Friday, 30 March 2012


Today I have entered two writing competitions as their deadlines are whilst I will be in Tenerife.  The first one is the Final Chapters competition where I have sent my two poems 'Obsidian' and 'Song of Memories.'  The second is the undiscovered@novelicious competition for an unpublished chick-lit novel by sending them the first 3,000 words of my romantic comedy 'Death of a Rockstar.'  This is the novel that I wrote as part of the last NaNoWriMo challenge, with editing of course.  Fingers crossed that I hear back from one/both of them.

I am still chugging away at my YA fantasy novel 'Thorde: The keeper of the Trysk' for the Strange Chemistry competition (deadline 16-30 April).  I still have to finish (has to be between 60-90,000 words) and edit it before this date and I also have to write a brief biography of the main characters, a brief biography for myself, a paragraph or two about my intentions/inspiration and a one-sentence summary of the novel.  I think this will give me plenty to ruminate over whilst I am sunning myself on those beaches.

Thursday, 29 March 2012

100th post

I can't believe I reached 100 posts already, it doesn't seem like two minutes since I started this blog, but in this time I have attended many writers workshops, wrote so much more fiction and poetry, entered lots of competitions and even won one of them.  Long may it continue.

Yesterday I went to see The Hunger Games at the cinema with my friend Bev.  It was a really good premise and I could easily picture how a world could end up like the one Katniss Everdeen is living in.  There are several districts and two youngsters are chosen (one male, one female) to take part in the 'hunger games' where the 24 of them compete (to the death) against each other to be the winner on a televised programme (a bit like Big Brother).  I thought new actress Jennifer Lawrence was excellent, as was Josh Hutcherson and Liam Hemsworth, but I thought the most on-screen presence was engendered by the great Donald Sutherland (the baddie obviously), Woody Harrelson and surprisingly, a very good supporting role was produced by Lenny Kravitz.  The YA novel that the movie is based on is part of a trilogy written by Suzanne Collins first published in September 2008 and I enjoyed the movie so much,, I have purchased the trilogy to read whilst I am on my holidays.  I go on Saturday and will be there for two weeks, so there will be no posts in that time.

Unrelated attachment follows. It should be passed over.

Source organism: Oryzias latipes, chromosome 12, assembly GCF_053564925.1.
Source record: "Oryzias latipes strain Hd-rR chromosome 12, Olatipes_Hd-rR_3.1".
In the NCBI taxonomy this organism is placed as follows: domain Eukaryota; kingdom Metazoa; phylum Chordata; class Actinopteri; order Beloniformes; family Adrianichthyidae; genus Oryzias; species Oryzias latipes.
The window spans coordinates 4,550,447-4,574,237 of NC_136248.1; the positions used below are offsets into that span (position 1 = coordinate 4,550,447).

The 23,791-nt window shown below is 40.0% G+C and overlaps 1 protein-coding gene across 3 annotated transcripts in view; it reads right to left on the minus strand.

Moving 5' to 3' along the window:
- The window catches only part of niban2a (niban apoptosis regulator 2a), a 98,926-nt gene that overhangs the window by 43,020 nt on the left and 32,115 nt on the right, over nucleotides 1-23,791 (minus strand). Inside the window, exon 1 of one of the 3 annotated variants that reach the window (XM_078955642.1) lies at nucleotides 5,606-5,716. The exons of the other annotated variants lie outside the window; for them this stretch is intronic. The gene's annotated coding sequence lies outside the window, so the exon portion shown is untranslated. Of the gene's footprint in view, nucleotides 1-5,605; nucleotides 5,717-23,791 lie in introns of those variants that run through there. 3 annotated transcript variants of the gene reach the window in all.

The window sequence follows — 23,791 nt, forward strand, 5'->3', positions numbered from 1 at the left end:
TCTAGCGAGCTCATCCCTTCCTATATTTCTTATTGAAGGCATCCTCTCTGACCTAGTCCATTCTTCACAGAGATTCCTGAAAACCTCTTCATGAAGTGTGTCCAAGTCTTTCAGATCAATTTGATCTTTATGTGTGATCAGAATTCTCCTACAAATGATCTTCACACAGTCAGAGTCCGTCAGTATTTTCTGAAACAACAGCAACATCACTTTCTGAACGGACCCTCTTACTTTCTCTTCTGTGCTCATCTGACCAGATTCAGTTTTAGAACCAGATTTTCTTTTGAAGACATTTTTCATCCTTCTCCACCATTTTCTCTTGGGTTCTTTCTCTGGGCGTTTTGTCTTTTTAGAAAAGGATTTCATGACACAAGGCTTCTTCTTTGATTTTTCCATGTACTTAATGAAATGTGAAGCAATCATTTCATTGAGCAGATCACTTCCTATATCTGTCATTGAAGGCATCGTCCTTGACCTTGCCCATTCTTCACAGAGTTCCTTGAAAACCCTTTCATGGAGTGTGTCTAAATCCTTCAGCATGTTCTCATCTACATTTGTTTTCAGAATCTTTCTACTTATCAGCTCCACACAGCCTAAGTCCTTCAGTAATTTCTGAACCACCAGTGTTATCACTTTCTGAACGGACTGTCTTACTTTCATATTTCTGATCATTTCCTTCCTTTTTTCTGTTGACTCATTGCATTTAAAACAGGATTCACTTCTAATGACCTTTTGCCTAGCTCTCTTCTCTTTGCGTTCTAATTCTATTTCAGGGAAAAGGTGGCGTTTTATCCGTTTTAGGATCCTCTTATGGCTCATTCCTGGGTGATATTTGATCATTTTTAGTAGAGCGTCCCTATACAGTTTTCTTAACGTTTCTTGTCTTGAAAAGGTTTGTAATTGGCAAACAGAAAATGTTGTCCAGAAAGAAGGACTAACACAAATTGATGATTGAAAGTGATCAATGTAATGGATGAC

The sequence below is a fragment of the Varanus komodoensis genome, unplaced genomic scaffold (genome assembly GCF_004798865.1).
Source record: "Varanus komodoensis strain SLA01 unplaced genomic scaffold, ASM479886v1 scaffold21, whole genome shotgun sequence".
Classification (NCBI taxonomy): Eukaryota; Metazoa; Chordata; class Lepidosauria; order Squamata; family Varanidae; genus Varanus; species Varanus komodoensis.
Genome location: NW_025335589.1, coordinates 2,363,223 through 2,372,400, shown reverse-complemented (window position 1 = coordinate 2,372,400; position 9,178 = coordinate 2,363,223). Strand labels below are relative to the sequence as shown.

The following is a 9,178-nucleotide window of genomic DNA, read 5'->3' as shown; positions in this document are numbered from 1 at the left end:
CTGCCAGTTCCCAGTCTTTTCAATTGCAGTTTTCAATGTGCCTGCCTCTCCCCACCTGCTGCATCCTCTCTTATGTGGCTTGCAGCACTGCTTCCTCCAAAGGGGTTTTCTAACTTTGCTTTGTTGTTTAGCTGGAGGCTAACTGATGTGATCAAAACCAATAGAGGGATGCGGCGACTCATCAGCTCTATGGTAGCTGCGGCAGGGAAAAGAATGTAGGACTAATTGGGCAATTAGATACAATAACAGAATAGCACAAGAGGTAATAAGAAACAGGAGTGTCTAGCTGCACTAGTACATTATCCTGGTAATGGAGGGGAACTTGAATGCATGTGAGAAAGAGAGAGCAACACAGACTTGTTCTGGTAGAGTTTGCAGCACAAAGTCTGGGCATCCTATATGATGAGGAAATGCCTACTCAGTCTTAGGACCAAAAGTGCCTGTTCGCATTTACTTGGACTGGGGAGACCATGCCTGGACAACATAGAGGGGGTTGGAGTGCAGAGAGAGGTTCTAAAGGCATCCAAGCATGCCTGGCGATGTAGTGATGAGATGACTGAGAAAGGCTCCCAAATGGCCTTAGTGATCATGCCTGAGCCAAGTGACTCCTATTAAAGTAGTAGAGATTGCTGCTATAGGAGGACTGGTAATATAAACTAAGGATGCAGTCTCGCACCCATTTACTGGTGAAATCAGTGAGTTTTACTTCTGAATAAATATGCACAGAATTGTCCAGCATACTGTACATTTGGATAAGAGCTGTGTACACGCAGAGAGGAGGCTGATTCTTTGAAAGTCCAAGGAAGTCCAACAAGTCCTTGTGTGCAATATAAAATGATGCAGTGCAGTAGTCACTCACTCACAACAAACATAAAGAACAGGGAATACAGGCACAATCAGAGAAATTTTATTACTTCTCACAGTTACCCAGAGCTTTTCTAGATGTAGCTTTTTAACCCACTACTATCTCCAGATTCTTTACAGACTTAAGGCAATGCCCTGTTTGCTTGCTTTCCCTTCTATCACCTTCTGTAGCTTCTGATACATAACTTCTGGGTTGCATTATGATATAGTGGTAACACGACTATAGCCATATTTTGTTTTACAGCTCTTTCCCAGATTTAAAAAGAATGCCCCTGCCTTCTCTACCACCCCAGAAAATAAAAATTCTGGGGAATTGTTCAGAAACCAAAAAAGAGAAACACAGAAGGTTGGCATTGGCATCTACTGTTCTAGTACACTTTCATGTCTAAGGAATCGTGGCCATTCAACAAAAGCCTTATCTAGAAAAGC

Tuesday, 27 March 2012


Found these free-to-enter competitions (in order of deadlines):

31 MARCH 2012
Final chapters competitions, 2,500 words of prose or 40 lines of poetry (up to 3 entries can be submitted via email) -

3 APRIL 2012
First 3k words of an unpublished chick-lit novel - See

18 APRIL 2012
Dead ink flash fiction competition, 400 words or less -

22 APRIL 2012
Leeds by the Tale, first person story 100-1,000 words about a profound event that changed your life to:

27 APRIL 2012
The flashtag competition, up to 500 words story, email to:

30 APRIL 2012
Womans Own Short Story competition 1-1,300 words -

12 MAY 2012
Short story contest, theme 'games' maximum 200 words including the title to:

* * * *

Went to see Mission Impossible - Ghost Protocol today and it was a fantastic action film.  I know that you have to suspend belief with these things, but what fun.  I was sort of sad that they killed off Agent Hanaway really quickly (the gorgeous Josh Holloway from Lost and the Cool Water ads) but the film was fast-paced and held my attention throughout.  I thought Simon Pegg was really good in it - he had several excellent humourous lines - and I especially loved the Burj sequence.  I highly recommend it.

Sunday, 25 March 2012

Childrens picture book

Following on from winning the childrens picture book competition in writing magazine, I have looked back at my the last picture book that I wrote prior to entering the competition with a view to editing to get it ready to send to a publisher.  My children had wanted to draw the illustrations for the book, but having got half-way through, they lost interest and now I am not sure whether I should sent it without illustrations as I assume the publisher would issue me with an illustrator any way.  What do you think?


The pizza-making devil was a happy little soul

That did not please his parents, for that was not his goal

He was supposed to be a bad one, evil through and through

Making horrid things happen, to you and you and you

They tried to teach him tricks and naughty little spells